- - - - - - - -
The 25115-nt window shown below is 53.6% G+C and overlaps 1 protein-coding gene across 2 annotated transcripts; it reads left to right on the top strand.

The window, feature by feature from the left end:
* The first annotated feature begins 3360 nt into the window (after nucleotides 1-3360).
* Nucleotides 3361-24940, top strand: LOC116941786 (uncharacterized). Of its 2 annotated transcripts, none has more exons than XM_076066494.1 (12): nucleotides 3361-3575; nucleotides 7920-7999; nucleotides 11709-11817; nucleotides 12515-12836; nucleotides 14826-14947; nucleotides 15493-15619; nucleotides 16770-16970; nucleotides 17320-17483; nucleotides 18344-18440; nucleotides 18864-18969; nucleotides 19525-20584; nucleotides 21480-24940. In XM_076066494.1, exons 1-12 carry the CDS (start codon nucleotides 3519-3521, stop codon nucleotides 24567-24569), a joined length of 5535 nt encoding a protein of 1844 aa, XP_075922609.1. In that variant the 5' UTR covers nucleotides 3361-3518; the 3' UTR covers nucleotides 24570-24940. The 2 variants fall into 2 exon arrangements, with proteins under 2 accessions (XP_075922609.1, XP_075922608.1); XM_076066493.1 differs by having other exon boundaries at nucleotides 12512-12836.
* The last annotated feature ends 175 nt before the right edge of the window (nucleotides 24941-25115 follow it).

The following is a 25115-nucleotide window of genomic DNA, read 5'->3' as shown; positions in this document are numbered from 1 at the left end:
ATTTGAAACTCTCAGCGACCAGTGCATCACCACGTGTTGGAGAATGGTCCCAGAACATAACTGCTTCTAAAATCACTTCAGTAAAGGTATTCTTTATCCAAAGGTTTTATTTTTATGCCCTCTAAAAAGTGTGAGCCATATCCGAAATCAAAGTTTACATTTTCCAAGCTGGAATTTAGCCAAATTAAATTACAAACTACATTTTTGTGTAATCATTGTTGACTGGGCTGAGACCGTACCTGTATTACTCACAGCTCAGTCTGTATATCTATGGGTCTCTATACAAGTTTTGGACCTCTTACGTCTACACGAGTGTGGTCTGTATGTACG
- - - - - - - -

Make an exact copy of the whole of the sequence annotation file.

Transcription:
The 25115-nt window shown below is 53.6% G+C and overlaps 1 protein-coding gene across 2 annotated transcripts; it reads left to right on the top strand.

The window, feature by feature from the left end:
* The first annotated feature begins 3360 nt into the window (after nucleotides 1-3360).
* Nucleotides 3361-24940, top strand: LOC116941786 (uncharacterized). Of its 2 annotated transcripts, none has more exons than XM_076066494.1 (12): nucleotides 3361-3575; nucleotides 7920-7999; nucleotides 11709-11817; nucleotides 12515-12836; nucleotides 14826-14947; nucleotides 15493-15619; nucleotides 16770-16970; nucleotides 17320-17483; nucleotides 18344-18440; nucleotides 18864-18969; nucleotides 19525-20584; nucleotides 21480-24940. In XM_076066494.1, exons 1-12 carry the CDS (start codon nucleotides 3519-3521, stop codon nucleotides 24567-24569), a joined length of 5535 nt encoding a protein of 1844 aa, XP_075922609.1. In that variant the 5' UTR covers nucleotides 3361-3518; the 3' UTR covers nucleotides 24570-24940. The 2 variants fall into 2 exon arrangements, with proteins under 2 accessions (XP_075922609.1, XP_075922608.1); XM_076066493.1 differs by having other exon boundaries at nucleotides 12512-12836.
* The last annotated feature ends 175 nt before the right edge of the window (nucleotides 24941-25115 follow it).

The following is a 25115-nucleotide window of genomic DNA, read 5'->3' as shown; positions in this document are numbered from 1 at the left end:
ATTTGAAACTCTCAGCGACCAGTGCATCACCACGTGTTGGAGAATGGTCCCAGAACATAACTGCTTCTAAAATCACTTCAGTAAAGGTATTCTTTATCCAAAGGTTTTATTTTTATGCCCTCTAAAAAGTGTGAGCCATATCCGAAATCAAAGTTTACATTTTCCAAGCTGGAATTTAGCCAAATTAAATTACAAACTACATTTTTGTGTAATCATTGTTGACTGGGCTGAGACCGTACCTGTATTACTCACAGCTCAGTCTGTATATCTATGGGTCTCTATACAAGTTTTGGACCTCTTACGTCTACACGAGTGTGGTCTGTATGTACG